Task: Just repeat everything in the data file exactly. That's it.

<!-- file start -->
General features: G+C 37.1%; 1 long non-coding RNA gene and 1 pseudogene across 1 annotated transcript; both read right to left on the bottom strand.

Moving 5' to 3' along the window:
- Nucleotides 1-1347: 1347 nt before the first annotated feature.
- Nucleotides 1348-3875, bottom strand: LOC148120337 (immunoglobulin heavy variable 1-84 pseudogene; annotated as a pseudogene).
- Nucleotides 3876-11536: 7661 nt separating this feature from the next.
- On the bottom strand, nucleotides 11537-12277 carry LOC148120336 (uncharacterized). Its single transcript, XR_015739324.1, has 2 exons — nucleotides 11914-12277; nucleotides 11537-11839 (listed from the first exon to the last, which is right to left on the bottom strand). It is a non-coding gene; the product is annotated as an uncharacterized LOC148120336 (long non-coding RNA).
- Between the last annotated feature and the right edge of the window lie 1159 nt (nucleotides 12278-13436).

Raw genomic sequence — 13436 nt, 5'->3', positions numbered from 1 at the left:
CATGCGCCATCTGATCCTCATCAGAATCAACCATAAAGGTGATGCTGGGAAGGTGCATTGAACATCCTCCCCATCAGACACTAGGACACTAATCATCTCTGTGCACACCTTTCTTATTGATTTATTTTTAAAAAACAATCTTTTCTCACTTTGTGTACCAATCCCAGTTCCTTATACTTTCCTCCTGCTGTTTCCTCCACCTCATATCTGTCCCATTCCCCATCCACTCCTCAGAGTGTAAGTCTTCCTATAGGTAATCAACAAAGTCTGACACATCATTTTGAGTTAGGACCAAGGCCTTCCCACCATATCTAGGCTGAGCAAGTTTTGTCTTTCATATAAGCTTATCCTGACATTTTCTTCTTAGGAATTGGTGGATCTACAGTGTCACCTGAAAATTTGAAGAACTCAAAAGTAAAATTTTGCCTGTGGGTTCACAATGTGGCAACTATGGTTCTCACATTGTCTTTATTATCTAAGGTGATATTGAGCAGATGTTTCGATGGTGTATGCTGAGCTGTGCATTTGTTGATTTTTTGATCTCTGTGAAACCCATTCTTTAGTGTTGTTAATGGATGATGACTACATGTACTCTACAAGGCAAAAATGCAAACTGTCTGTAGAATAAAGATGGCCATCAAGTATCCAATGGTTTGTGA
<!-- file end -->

General features: G+C 37.1%; 1 long non-coding RNA gene and 1 pseudogene across 1 annotated transcript; both read right to left on the bottom strand.

Moving 5' to 3' along the window:
- Nucleotides 1-1347: 1347 nt before the first annotated feature.
- Nucleotides 1348-3875, bottom strand: LOC148120337 (immunoglobulin heavy variable 1-84 pseudogene; annotated as a pseudogene).
- Nucleotides 3876-11536: 7661 nt separating this feature from the next.
- On the bottom strand, nucleotides 11537-12277 carry LOC148120336 (uncharacterized). Its single transcript, XR_015739324.1, has 2 exons — nucleotides 11914-12277; nucleotides 11537-11839 (listed from the first exon to the last, which is right to left on the bottom strand). It is a non-coding gene; the product is annotated as an uncharacterized LOC148120336 (long non-coding RNA).
- Between the last annotated feature and the right edge of the window lie 1159 nt (nucleotides 12278-13436).

Raw genomic sequence — 13436 nt, 5'->3', positions numbered from 1 at the left:
CATGCGCCATCTGATCCTCATCAGAATCAACCATAAAGGTGATGCTGGGAAGGTGCATTGAACATCCTCCCCATCAGACACTAGGACACTAATCATCTCTGTGCACACCTTTCTTATTGATTTATTTTTAAAAAACAATCTTTTCTCACTTTGTGTACCAATCCCAGTTCCTTATACTTTCCTCCTGCTGTTTCCTCCACCTCATATCTGTCCCATTCCCCATCCACTCCTCAGAGTGTAAGTCTTCCTATAGGTAATCAACAAAGTCTGACACATCATTTTGAGTTAGGACCAAGGCCTTCCCACCATATCTAGGCTGAGCAAGTTTTGTCTTTCATATAAGCTTATCCTGACATTTTCTTCTTAGGAATTGGTGGATCTACAGTGTCACCTGAAAATTTGAAGAACTCAAAAGTAAAATTTTGCCTGTGGGTTCACAATGTGGCAACTATGGTTCTCACATTGTCTTTATTATCTAAGGTGATATTGAGCAGATGTTTCGATGGTGTATGCTGAGCTGTGCATTTGTTGATTTTTTGATCTCTGTGAAACCCATTCTTTAGTGTTGTTAATGGATGATGACTACATGTACTCTACAAGGCAAAAATGCAAACTGTCTGTAGAATAAAGATGGCCATCAAGTATCCAATGGTTTGTGA